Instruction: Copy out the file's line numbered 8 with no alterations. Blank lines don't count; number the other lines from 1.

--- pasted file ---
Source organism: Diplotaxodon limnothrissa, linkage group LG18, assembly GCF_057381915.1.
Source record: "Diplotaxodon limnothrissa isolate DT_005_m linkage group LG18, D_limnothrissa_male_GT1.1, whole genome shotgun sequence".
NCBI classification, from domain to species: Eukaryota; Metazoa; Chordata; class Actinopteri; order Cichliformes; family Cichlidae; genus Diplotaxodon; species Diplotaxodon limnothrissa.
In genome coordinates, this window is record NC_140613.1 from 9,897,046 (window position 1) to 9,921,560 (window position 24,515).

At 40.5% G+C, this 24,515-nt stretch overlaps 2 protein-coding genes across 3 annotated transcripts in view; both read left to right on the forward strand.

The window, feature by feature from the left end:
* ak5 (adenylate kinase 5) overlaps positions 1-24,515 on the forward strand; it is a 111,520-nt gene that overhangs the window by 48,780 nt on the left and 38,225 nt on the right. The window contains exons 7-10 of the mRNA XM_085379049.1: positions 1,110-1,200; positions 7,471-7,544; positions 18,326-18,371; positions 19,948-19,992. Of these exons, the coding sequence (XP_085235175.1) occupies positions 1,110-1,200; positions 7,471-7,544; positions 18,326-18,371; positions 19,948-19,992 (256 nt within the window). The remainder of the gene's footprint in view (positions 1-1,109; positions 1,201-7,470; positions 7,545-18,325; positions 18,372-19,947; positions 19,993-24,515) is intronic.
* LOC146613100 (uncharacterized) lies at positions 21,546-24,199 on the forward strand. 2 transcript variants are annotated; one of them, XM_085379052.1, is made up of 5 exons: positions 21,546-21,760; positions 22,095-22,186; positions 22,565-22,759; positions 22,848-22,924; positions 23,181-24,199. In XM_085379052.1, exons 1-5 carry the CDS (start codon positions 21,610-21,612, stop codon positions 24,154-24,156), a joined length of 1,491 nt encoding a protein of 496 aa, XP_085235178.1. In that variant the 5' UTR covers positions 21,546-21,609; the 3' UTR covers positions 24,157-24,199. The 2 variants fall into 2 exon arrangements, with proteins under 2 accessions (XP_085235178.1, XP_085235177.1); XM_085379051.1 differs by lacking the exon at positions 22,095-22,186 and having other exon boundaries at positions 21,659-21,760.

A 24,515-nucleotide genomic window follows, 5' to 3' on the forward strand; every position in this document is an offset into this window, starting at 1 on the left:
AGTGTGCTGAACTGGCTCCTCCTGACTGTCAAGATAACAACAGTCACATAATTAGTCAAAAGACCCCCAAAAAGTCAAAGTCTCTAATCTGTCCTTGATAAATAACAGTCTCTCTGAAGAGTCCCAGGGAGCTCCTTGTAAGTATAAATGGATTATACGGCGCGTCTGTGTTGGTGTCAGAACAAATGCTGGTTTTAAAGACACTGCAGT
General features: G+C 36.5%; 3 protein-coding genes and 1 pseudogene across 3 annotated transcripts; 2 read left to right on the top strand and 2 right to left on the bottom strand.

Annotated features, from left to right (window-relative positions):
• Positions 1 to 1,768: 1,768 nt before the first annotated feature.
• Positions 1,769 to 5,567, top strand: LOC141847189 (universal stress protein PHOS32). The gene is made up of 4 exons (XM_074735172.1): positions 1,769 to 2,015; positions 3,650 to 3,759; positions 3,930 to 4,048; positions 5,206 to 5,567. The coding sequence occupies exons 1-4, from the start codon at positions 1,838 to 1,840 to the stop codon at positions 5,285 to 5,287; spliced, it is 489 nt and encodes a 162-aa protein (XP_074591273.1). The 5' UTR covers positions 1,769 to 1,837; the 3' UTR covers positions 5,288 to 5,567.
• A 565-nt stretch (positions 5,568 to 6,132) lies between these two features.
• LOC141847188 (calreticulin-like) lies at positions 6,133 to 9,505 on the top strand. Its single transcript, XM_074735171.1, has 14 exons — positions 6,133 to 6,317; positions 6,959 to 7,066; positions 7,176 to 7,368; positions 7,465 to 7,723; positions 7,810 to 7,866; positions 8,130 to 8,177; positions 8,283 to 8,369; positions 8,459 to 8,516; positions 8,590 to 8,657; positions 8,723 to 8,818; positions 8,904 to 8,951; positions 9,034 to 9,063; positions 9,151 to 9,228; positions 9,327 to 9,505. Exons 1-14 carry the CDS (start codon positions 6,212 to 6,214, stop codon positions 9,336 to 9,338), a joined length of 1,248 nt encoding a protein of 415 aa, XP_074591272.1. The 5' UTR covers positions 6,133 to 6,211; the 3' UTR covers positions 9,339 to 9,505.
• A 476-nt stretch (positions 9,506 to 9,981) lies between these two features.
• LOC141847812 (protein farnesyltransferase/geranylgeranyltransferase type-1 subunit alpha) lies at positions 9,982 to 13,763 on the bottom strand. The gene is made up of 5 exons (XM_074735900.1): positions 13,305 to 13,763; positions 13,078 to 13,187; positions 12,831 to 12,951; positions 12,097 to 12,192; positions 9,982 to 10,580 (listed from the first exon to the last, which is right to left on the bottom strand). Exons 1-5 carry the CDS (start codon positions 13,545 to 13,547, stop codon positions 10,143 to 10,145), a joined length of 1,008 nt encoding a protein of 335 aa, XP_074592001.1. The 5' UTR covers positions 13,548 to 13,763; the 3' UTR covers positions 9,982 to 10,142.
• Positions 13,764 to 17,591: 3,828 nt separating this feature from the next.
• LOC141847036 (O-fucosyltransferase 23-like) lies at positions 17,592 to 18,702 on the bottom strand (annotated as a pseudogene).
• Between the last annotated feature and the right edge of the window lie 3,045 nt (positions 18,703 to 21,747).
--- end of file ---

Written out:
* LOC146613100 (uncharacterized) lies at positions 21,546-24,199 on the forward strand. 2 transcript variants are annotated; one of them, XM_085379052.1, is made up of 5 exons: positions 21,546-21,760; positions 22,095-22,186; positions 22,565-22,759; positions 22,848-22,924; positions 23,181-24,199. In XM_085379052.1, exons 1-5 carry the CDS (start codon positions 21,610-21,612, stop codon positions 24,154-24,156), a joined length of 1,491 nt encoding a protein of 496 aa, XP_085235178.1. In that variant the 5' UTR covers positions 21,546-21,609; the 3' UTR covers positions 24,157-24,199. The 2 variants fall into 2 exon arrangements, with proteins under 2 accessions (XP_085235178.1, XP_085235177.1); XM_085379051.1 differs by lacking the exon at positions 22,095-22,186 and having other exon boundaries at positions 21,659-21,760.